To address issues related to the complexity of rehabilitation and the heterogeneity of patients with TBI, scientists will conduct a prospective observational study using data from standardized electronic medical records from a total of 15 TBI Model System sites. Results from this study may potentially advance standards of practice in rehabilitation for people with TBI and provide clinicians and healthcare administrators with evidence-based guidance on the most effective practices in TBI rehabilitation.


The Advanced Clinical Therapy Program Incorporates Research Findings to Improve Clinical Care for People with Aphasia

Three individuals looking at a computer screen together.

The MossRehab Aphasia Center Advanced Clinical Therapy (ACT) Program is a unique-to-the-region collaboration among MossRehab Hospital, Moss Rehabilitation Research Institute (MRRI), and the MossRehab Aphasia Center bringing ‘up-to-the-minute’ aphasia rehabilitation research directly into the clinical setting.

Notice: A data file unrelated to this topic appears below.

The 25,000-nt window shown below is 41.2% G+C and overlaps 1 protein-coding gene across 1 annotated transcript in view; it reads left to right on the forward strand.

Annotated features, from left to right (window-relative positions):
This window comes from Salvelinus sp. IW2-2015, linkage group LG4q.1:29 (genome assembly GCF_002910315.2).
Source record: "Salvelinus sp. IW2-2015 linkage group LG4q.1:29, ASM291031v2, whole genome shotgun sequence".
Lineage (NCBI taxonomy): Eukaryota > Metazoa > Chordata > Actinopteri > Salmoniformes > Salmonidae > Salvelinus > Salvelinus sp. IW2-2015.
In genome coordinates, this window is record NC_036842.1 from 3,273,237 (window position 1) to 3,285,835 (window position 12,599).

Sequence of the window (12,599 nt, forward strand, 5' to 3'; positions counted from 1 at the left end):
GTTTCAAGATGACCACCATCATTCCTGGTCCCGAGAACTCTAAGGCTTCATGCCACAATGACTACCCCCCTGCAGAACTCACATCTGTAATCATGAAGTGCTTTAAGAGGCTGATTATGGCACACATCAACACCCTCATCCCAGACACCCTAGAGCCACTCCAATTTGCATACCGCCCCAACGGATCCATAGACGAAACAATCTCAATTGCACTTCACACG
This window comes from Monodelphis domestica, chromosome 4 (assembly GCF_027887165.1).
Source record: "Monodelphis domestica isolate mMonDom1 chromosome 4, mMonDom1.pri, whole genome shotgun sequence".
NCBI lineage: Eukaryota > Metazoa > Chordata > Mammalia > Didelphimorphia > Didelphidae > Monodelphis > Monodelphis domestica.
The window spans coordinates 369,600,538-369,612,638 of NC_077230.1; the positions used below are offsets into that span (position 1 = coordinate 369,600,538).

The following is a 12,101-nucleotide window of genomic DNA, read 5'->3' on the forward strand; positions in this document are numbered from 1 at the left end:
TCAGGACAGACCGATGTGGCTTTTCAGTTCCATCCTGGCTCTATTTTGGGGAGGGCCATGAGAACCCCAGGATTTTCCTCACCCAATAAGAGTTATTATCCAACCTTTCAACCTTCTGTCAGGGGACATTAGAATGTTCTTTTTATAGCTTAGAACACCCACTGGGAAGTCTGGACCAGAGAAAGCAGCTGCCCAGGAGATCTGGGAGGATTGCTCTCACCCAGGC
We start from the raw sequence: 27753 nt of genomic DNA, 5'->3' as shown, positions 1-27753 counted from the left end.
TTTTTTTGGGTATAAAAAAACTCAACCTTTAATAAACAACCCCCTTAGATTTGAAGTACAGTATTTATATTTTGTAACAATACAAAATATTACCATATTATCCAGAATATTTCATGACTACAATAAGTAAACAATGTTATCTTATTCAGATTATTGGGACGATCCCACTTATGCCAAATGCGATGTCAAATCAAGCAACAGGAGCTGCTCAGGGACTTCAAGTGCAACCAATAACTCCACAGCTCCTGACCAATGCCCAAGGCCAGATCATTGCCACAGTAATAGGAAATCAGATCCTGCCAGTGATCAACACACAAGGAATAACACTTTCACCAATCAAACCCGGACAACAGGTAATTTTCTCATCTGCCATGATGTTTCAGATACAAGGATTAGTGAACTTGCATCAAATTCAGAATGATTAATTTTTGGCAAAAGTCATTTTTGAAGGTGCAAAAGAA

At the time of the inception of the ACT program, treatment was less commonly available for those with chronic aphasia due to the prevailing ‘myth of the plateau’, which suggested that continued improvement was not possible after more than a few months post-stroke. However, a core group of researchers around the world, including scientists at MRRI, were studying new treatments and documenting improvement in people with chronic aphasia. This work was creating a stronger evidence base showing that individuals with aphasia were responsive to treatment even years after their stroke. ACT speech-language pathologist emerita Paula Sobel, MA, CCC-SLP, recently recounted her experience working in the 1990s as a research speech-language pathologist evaluating connected speech samples as part of a project being led by MRRI co-founder Myrna Schwartz, PhD. Although blinded to what was happening during the sessions in the study, it was clear to Ms. Sobel that participants’ language was improving. The treatment those participants received, published under the name Mapping Therapy, has since been cited in more than 200 scientific journal articles, and it continues to be utilized to treat grammatical impairments for those with aphasia.